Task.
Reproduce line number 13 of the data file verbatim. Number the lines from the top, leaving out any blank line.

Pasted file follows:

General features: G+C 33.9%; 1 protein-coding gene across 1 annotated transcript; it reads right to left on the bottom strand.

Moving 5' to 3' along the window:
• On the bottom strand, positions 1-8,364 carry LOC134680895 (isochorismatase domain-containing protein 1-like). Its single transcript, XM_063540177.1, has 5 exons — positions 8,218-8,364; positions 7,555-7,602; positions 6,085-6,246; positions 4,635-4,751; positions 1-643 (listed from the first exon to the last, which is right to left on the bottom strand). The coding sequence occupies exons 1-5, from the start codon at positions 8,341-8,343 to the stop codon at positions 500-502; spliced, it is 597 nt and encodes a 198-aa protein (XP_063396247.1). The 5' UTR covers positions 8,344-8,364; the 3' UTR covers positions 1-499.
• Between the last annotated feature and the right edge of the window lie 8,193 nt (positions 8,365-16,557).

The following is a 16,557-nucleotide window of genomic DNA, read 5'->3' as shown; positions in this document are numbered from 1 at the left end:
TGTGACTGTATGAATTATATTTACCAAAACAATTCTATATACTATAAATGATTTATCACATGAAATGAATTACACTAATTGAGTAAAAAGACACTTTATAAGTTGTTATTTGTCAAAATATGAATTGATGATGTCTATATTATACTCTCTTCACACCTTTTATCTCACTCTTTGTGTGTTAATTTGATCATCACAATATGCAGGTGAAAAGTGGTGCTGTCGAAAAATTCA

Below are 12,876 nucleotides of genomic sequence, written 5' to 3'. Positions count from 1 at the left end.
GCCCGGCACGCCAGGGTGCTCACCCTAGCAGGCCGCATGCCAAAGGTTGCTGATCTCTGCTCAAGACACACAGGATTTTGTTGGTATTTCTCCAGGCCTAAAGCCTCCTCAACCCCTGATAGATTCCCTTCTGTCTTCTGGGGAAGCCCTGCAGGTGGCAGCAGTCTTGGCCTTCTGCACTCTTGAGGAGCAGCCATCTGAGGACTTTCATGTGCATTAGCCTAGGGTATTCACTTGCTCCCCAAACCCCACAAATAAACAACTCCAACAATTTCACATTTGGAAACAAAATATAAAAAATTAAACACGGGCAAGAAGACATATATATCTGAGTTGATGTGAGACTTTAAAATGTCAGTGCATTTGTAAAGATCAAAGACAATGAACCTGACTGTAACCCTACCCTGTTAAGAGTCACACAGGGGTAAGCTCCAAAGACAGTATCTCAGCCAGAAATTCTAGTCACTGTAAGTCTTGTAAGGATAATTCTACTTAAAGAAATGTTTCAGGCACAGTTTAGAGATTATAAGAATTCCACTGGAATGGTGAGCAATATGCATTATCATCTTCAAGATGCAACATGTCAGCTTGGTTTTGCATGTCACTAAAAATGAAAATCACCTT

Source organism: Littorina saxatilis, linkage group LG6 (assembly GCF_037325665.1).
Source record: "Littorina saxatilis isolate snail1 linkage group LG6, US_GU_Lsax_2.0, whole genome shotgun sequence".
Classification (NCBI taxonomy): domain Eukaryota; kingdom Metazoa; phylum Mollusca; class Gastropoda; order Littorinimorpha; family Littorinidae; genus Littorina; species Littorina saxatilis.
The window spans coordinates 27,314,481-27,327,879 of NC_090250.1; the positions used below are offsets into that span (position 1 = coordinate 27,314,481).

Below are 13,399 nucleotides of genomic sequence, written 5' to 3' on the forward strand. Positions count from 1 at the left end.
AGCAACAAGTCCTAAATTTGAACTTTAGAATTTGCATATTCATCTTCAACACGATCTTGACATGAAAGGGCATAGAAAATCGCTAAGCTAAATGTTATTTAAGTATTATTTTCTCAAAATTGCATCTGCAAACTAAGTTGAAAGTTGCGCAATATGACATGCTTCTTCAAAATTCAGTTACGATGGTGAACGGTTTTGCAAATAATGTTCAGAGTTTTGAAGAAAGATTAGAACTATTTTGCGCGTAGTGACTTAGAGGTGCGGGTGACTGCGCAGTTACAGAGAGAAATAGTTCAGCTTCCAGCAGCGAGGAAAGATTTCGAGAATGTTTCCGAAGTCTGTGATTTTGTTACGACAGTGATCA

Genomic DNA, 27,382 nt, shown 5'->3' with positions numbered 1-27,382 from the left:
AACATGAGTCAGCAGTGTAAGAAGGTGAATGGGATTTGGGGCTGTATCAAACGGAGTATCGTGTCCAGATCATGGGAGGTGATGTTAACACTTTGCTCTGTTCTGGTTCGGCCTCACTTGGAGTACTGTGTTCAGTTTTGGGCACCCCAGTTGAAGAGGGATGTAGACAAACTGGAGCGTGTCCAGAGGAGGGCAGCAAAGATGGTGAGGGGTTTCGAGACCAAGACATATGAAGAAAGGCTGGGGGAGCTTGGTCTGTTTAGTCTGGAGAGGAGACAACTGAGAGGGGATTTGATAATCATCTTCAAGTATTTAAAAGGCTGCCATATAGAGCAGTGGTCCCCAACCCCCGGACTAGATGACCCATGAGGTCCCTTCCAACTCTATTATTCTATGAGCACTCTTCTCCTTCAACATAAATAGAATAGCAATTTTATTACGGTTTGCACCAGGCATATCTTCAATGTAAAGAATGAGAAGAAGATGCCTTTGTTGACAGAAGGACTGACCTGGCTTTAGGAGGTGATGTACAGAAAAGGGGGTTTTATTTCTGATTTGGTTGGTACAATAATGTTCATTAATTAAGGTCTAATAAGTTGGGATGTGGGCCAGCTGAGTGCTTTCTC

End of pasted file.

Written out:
Below are 13,399 nucleotides of genomic sequence, written 5' to 3' on the forward strand. Positions count from 1 at the left end.